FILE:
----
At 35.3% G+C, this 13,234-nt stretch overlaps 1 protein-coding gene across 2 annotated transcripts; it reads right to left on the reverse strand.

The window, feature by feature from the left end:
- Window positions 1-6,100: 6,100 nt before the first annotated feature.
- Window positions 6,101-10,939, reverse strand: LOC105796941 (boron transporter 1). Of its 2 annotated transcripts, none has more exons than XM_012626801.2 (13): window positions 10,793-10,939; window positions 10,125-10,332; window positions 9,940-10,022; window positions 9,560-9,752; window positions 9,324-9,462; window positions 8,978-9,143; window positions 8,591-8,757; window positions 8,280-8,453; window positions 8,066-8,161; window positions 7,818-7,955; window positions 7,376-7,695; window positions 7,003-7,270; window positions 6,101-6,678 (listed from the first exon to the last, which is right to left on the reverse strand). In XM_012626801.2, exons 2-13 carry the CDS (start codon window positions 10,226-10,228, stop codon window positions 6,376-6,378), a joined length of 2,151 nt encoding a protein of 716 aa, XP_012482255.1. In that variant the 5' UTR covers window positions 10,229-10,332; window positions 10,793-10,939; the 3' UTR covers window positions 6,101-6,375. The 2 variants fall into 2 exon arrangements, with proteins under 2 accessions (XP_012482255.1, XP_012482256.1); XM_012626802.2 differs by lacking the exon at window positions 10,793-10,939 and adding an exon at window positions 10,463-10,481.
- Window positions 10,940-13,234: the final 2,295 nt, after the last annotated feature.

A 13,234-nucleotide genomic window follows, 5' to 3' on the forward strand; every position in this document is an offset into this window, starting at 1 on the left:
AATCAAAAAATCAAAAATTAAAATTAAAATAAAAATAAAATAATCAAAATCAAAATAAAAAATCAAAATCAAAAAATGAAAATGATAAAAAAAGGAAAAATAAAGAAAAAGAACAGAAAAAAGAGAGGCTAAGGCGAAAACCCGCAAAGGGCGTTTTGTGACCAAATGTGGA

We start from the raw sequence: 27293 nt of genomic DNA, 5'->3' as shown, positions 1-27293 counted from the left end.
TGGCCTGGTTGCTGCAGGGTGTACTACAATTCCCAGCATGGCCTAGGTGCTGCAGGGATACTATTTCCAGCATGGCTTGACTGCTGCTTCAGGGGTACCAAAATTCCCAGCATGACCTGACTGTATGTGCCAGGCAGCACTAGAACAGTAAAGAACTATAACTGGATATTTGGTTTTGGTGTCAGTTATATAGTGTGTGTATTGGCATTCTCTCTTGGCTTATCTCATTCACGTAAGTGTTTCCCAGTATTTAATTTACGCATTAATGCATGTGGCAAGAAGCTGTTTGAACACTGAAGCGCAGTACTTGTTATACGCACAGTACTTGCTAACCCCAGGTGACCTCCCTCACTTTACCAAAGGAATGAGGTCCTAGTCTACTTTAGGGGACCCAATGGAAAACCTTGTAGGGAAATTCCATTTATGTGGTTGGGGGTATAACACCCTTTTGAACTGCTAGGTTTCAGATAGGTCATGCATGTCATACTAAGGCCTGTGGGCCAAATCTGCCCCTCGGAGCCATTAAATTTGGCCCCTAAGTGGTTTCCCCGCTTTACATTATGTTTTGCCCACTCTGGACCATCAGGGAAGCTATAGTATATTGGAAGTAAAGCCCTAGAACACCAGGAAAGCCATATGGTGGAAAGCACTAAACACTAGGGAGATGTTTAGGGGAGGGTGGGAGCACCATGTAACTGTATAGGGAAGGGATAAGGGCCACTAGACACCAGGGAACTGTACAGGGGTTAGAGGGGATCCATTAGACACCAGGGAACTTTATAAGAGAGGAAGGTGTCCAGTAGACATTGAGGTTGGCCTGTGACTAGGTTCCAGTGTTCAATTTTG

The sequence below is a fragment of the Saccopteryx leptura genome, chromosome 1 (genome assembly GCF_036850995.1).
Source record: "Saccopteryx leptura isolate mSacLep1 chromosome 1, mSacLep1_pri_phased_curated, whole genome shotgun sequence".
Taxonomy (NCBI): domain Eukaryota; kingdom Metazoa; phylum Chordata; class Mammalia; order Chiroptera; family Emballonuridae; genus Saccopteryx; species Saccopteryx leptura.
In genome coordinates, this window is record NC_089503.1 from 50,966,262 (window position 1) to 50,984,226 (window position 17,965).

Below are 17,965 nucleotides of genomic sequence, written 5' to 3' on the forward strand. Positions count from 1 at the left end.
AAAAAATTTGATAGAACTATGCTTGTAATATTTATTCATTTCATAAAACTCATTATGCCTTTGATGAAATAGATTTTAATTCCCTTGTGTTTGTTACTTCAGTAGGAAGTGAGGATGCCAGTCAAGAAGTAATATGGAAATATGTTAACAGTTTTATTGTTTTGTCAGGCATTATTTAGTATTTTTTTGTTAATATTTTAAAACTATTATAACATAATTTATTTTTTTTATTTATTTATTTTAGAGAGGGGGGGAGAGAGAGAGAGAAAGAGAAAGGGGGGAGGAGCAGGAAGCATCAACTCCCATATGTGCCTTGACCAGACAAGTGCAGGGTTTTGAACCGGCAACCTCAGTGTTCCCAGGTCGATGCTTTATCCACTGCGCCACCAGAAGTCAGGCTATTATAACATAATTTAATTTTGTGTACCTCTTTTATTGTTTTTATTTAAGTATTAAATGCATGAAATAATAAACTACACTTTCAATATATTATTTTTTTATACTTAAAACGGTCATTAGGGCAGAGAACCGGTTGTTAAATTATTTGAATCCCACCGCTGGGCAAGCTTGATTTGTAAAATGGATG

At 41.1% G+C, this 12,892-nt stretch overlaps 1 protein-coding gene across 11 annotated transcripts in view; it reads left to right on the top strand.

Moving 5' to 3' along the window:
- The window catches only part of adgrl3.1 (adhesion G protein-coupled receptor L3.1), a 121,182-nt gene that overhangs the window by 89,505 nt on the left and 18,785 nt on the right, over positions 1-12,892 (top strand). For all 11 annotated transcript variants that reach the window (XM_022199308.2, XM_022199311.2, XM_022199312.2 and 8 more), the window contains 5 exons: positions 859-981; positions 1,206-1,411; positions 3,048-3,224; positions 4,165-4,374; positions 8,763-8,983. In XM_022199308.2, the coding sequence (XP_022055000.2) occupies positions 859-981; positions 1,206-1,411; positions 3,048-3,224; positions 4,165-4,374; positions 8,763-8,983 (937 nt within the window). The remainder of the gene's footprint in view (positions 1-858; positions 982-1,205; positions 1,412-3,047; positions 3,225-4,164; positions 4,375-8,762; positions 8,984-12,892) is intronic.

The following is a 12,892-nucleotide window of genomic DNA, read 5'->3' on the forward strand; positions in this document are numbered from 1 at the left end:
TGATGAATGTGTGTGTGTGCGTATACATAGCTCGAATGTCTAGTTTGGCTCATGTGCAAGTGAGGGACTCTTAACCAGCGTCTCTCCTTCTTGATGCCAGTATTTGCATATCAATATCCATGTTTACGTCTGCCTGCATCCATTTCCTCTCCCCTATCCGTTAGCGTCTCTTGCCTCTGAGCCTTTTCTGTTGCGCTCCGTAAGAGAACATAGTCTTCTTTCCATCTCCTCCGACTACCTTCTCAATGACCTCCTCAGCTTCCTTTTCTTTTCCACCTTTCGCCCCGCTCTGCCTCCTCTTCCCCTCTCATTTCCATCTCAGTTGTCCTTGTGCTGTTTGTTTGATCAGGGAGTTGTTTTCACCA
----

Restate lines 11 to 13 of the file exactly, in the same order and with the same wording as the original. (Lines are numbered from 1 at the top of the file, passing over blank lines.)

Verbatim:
Source record: "Saccopteryx leptura isolate mSacLep1 chromosome 1, mSacLep1_pri_phased_curated, whole genome shotgun sequence".
Taxonomy (NCBI): domain Eukaryota; kingdom Metazoa; phylum Chordata; class Mammalia; order Chiroptera; family Emballonuridae; genus Saccopteryx; species Saccopteryx leptura.
In genome coordinates, this window is record NC_089503.1 from 50,966,262 (window position 1) to 50,984,226 (window position 17,965).